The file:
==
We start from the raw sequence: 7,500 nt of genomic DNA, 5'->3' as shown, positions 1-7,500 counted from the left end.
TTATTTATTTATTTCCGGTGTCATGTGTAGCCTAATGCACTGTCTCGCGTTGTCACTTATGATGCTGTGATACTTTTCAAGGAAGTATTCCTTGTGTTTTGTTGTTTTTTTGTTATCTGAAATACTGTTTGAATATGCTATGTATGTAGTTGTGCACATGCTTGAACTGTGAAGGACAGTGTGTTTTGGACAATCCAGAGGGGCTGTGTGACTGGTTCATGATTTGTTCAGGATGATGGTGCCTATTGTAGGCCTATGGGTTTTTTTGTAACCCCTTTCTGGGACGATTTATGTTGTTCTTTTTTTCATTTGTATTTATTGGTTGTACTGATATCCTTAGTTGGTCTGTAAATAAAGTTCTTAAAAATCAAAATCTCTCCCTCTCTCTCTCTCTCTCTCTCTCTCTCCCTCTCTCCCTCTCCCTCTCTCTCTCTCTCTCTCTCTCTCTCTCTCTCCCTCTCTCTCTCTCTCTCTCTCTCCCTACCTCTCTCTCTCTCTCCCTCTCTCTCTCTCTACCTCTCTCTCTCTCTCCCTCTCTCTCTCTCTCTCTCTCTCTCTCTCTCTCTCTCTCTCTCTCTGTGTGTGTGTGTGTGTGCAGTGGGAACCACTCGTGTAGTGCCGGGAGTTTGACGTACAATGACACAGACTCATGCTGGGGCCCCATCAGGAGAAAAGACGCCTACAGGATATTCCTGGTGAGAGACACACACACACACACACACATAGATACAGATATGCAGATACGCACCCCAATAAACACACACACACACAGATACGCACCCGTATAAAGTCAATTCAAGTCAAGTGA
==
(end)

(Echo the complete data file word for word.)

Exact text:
We start from the raw sequence: 7,500 nt of genomic DNA, 5'->3' as shown, positions 1-7,500 counted from the left end.
TTATTTATTTATTTCCGGTGTCATGTGTAGCCTAATGCACTGTCTCGCGTTGTCACTTATGATGCTGTGATACTTTTCAAGGAAGTATTCCTTGTGTTTTGTTGTTTTTTTGTTATCTGAAATACTGTTTGAATATGCTATGTATGTAGTTGTGCACATGCTTGAACTGTGAAGGACAGTGTGTTTTGGACAATCCAGAGGGGCTGTGTGACTGGTTCATGATTTGTTCAGGATGATGGTGCCTATTGTAGGCCTATGGGTTTTTTTGTAACCCCTTTCTGGGACGATTTATGTTGTTCTTTTTTTCATTTGTATTTATTGGTTGTACTGATATCCTTAGTTGGTCTGTAAATAAAGTTCTTAAAAATCAAAATCTCTCCCTCTCTCTCTCTCTCTCTCTCTCTCTCCCTCTCTCCCTCTCCCTCTCTCTCTCTCTCTCTCTCTCTCTCTCTCTCCCTCTCTCTCTCTCTCTCTCTCTCCCTACCTCTCTCTCTCTCTCCCTCTCTCTCTCTCTACCTCTCTCTCTCTCTCCCTCTCTCTCTCTCTCTCTCTCTCTCTCTCTCTCTCTCTCTCTCTCTGTGTGTGTGTGTGTGTGCAGTGGGAACCACTCGTGTAGTGCCGGGAGTTTGACGTACAATGACACAGACTCATGCTGGGGCCCCATCAGGAGAAAAGACGCCTACAGGATATTCCTGGTGAGAGACACACACACACACACACACATAGATACAGATATGCAGATACGCACCCCAATAAACACACACACACACAGATACGCACCCGTATAAAGTCAATTCAAGTCAAGTGA